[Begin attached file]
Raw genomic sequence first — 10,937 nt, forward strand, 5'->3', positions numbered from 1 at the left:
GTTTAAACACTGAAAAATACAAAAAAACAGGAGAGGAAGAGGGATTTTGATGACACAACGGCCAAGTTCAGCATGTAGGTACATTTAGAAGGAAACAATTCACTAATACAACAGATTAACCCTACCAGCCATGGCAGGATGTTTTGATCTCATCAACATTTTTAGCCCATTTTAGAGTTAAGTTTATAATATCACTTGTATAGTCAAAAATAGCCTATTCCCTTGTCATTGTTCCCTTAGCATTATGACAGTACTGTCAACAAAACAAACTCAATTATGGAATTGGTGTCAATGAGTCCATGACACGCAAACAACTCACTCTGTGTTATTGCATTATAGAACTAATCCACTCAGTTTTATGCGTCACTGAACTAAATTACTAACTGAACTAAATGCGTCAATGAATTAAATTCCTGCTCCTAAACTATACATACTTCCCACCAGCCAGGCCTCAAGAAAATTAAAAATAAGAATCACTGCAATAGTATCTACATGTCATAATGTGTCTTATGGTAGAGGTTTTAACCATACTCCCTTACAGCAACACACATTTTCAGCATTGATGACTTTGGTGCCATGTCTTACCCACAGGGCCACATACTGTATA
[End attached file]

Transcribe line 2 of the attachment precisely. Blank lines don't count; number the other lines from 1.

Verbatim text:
GTTTAAACACTGAAAAATACAAAAAAACAGGAGAGGAAGAGGGATTTTGATGACACAACGGCCAAGTTCAGCATGTAGGTACATTTAGAAGGAAACAATTCACTAATACAACAGATTAACCCTACCAGCCATGGCAGGATGTTTTGATCTCATCAACATTTTTAGCCCATTTTAGAGTTAAGTTTATAATATCACTTGTATAGTCAAAAATAGCCTATTCCCTTGTCATTGTTCCCTTAGCATTATGACAGTACTGTCAACAAAACAAACTCAATTATGGAATTGGTGTCAATGAGTCCATGACACGCAAACAACTCACTCTGTGTTATTGCATTATAGAACTAATCCACTCAGTTTTATGCGTCACTGAACTAAATTACTAACTGAACTAAATGCGTCAATGAATTAAATTCCTGCTCCTAAACTATACATACTTCCCACCAGCCAGGCCTCAAGAAAATTAAAAATAAGAATCACTGCAATAGTATCTACATGTCATAATGTGTCTTATGGTAGAGGTTTTAACCATACTCCCTTACAGCAACACACATTTTCAGCATTGATGACTTTGGTGCCATGTCTTACCCACAGGGCCACATACTGTATA